"Birmingham appeal successes seems to be extremely rare in comparison to the successes in other areas eg Bucks."
In areas with a state-operated 11+, presumably appeals are held by the education authority, just as any other admission problem. Whereas in Birmingham, the appeal is to the foundation who operates the schools. The authority has no skin in the game: they're operating comprehensive schools, not a binary system, and although they still voluntary aid the KE schools, the admission policy isn't really much to do with the LEA beyond compliance with the national rules.
The foundation make it quite clear that admission is on test results: not the test results as a proxy for some other ability, but the test result itself. If your child was ill on the day, arrangements can be made to take it at a later date. Otherwise, unless you can show that they failed to follow their own rules (and you almost certainly can't), it's hard to see why they have any incentive to do other than point at the test results and say "well, there you are".
Although KEHS takes a report, I don't think the voluntary aided schools do. As fm explains, the pass rate out of the overall population of Birmingham is low, and the chances of a particular school being able to make "would pass // wouldn't pass" judgements with precision are equally low. Why would a primary school head be able to, or indeed be expected to, make that judgement? How would it be standardised? As fm again points out, G&T is defined to be the top 10% within a given school --- there's even a G&T programme at KECHGS, when in any other school every child would fall into that category --- so being on a G&T programme in your primary school means little at a city-wide level.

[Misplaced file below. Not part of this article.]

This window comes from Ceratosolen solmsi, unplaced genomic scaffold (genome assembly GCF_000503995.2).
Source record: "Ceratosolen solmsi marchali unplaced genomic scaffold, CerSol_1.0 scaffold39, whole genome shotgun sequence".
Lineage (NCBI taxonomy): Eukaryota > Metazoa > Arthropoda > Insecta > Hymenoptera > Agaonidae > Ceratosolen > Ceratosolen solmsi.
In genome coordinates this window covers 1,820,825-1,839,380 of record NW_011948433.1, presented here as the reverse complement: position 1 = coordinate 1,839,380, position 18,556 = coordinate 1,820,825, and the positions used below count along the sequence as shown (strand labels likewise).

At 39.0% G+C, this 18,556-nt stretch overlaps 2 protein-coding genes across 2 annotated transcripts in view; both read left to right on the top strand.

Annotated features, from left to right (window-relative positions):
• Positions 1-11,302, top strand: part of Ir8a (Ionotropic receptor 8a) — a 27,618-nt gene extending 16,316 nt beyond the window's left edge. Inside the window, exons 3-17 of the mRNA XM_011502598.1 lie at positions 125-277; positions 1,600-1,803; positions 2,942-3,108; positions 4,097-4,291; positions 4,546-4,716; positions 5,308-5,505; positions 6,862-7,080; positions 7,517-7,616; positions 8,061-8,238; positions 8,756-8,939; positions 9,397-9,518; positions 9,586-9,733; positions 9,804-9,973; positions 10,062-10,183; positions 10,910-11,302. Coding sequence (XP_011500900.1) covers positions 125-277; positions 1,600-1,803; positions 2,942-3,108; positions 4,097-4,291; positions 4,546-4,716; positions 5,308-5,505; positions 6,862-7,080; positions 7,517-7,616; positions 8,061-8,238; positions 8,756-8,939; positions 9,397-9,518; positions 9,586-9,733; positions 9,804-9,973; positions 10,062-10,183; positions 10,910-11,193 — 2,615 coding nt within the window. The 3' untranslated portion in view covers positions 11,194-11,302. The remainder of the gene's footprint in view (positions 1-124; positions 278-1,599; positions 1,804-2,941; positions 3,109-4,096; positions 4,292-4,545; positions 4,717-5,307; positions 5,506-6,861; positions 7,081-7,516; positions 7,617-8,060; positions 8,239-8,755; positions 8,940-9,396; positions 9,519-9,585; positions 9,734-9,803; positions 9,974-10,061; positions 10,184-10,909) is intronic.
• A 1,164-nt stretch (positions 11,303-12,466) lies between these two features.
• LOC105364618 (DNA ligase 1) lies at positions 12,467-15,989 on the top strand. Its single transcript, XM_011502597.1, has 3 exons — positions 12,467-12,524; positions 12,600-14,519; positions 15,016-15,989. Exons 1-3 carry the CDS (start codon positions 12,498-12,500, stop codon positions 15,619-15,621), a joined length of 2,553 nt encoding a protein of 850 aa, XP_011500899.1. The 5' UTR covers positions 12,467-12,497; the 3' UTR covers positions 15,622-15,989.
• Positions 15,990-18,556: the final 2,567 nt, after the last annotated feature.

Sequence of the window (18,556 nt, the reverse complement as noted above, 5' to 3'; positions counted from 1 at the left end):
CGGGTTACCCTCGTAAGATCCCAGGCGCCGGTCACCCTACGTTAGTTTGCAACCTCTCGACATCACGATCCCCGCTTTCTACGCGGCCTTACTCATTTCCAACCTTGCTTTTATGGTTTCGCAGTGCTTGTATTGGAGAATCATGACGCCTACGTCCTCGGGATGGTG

And anyway, the foundation has made their position clear: it's the test, not the test as a proxy. Unless you can show a clear reason why you couldn't take the test or the re-take, that's pretty much the end of the conversation.
My hands are dirty, because I have two children at KE schools. But Birmingham has the worst system of all: a voluntary, high-threshold 11+ for which only children whose parents make plans well in advance have much chance of passing. The children who get into the KE schools would all, without exception, do well at comprehensive schools because they have impeccable parental support, strong primary education and a lack of special needs (because the KE schools pretty much ignore statements when considering test results).
And in a vicious circle, it's the absence of those children and more particularly their supportive, engaged parents that hampers the comprehensives. In the 1970s, there were a lot of academics whose children went to the better comprehensives (in those days, for example, Shenley Court was a shining city on the hill) and their results were within a grade or two of their contemporaries who went elsewhere (my two "as bright" friends at primary went to KEFW and KES, while I went to Shenley: we all got the same grades at A Level plus or minus one, and went to directly equivalent universities). In 1976, everyone was so glad to see the back of the main 11+ (I was the second cohort not to take it) that the comps were able to be genuinely comp --- everyone I knew who went to grammars were younger siblings whose older siblings were already there, whereas I am the eldest in my family.
But over the years, that solidarity (for want of a better word) has leached away, and the middle classes are back into the grammar schools and hence out of the comps. Maybe the children do better, although I'd take some convincing. The music's better, for sure, because there's a critical mass of the middle classes in one place (although the demographic changes at KECH mean that won't necessarily remain true in ten years' time). But the middle classes have re-created for themselves a past world, where a high-stakes exam with uncertain outcomes is all that keeps you from schools that in some areas are secondary moderns in all but name. But now that exam is higher-stakes than it was before, and much harder to pass.
For any given parent, the best strategy is to get your child into a KE school: you have to be a lot more politically committed than I am to opt out as people did in the 1970s. But the effect on the city at large is negative, because motivated bright children and engaged parents now have no stake in their local schools. It's a classic example of the Tragedy of the Commons: the rational, moral position for an individual is not sustainable, but it would neither be rational nor moral for them to do otherwise.